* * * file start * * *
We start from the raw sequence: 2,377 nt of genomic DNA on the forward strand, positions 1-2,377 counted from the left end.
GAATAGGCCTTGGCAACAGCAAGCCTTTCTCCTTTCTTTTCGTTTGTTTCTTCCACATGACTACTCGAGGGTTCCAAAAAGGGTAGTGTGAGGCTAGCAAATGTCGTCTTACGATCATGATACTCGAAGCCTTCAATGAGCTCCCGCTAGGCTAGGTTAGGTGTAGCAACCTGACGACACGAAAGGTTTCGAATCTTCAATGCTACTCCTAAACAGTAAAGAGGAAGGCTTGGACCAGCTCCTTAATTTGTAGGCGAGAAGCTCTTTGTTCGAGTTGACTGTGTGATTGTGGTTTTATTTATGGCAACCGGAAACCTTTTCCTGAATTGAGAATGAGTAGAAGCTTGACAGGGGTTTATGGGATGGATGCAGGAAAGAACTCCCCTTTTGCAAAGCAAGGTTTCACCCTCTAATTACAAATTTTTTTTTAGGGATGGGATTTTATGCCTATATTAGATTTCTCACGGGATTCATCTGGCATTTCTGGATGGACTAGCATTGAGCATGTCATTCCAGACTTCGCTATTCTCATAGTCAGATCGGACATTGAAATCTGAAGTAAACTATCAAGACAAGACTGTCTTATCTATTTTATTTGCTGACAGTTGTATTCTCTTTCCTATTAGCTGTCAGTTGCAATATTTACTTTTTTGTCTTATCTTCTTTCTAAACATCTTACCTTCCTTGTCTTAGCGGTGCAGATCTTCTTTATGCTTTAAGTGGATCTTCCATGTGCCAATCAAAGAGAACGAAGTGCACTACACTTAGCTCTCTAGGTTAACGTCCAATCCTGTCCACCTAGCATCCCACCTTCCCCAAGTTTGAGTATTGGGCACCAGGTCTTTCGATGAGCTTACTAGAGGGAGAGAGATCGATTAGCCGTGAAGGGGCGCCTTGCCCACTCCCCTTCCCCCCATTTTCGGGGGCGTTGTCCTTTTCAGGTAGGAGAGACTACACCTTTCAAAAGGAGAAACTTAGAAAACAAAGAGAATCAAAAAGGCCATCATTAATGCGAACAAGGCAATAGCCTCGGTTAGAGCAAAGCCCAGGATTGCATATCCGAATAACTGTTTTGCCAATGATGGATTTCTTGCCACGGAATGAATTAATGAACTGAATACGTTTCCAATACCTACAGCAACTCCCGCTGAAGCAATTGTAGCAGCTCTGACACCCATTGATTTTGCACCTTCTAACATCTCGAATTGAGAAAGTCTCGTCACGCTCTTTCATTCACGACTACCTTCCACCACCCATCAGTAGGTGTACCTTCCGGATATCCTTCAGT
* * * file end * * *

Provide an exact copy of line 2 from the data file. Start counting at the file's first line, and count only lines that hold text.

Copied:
GAATAGGCCTTGGCAACAGCAAGCCTTTCTCCTTTCTTTTCGTTTGTTTCTTCCACATGACTACTCGAGGGTTCCAAAAAGGGTAGTGTGAGGCTAGCAAATGTCGTCTTACGATCATGATACTCGAAGCCTTCAATGAGCTCCCGCTAGGCTAGGTTAGGTGTAGCAACCTGACGACACGAAAGGTTTCGAATCTTCAATGCTACTCCTAAACAGTAAAGAGGAAGGCTTGGACCAGCTCCTTAATTTGTAGGCGAGAAGCTCTTTGTTCGAGTTGACTGTGTGATTGTGGTTTTATTTATGGCAACCGGAAACCTTTTCCTGAATTGAGAATGAGTAGAAGCTTGACAGGGGTTTATGGGATGGATGCAGGAAAGAACTCCCCTTTTGCAAAGCAAGGTTTCACCCTCTAATTACAAATTTTTTTTTAGGGATGGGATTTTATGCCTATATTAGATTTCTCACGGGATTCATCTGGCATTTCTGGATGGACTAGCATTGAGCATGTCATTCCAGACTTCGCTATTCTCATAGTCAGATCGGACATTGAAATCTGAAGTAAACTATCAAGACAAGACTGTCTTATCTATTTTATTTGCTGACAGTTGTATTCTCTTTCCTATTAGCTGTCAGTTGCAATATTTACTTTTTTGTCTTATCTTCTTTCTAAACATCTTACCTTCCTTGTCTTAGCGGTGCAGATCTTCTTTATGCTTTAAGTGGATCTTCCATGTGCCAATCAAAGAGAACGAAGTGCACTACACTTAGCTCTCTAGGTTAACGTCCAATCCTGTCCACCTAGCATCCCACCTTCCCCAAGTTTGAGTATTGGGCACCAGGTCTTTCGATGAGCTTACTAGAGGGAGAGAGATCGATTAGCCGTGAAGGGGCGCCTTGCCCACTCCCCTTCCCCCCATTTTCGGGGGCGTTGTCCTTTTCAGGTAGGAGAGACTACACCTTTCAAAAGGAGAAACTTAGAAAACAAAGAGAATCAAAAAGGCCATCATTAATGCGAACAAGGCAATAGCCTCGGTTAGAGCAAAGCCCAGGATTGCATATCCGAATAACTGTTTTGCCAATGATGGATTTCTTGCCACGGAATGAATTAATGAACTGAATACGTTTCCAATACCTACAGCAACTCCCGCTGAAGCAATTGTAGCAGCTCTGACACCCATTGATTTTGCACCTTCTAACATCTCGAATTGAGAAAGTCTCGTCACGCTCTTTCATTCACGACTACCTTCCACCACCCATCAGTAGGTGTACCTTCCGGATATCCTTCAGT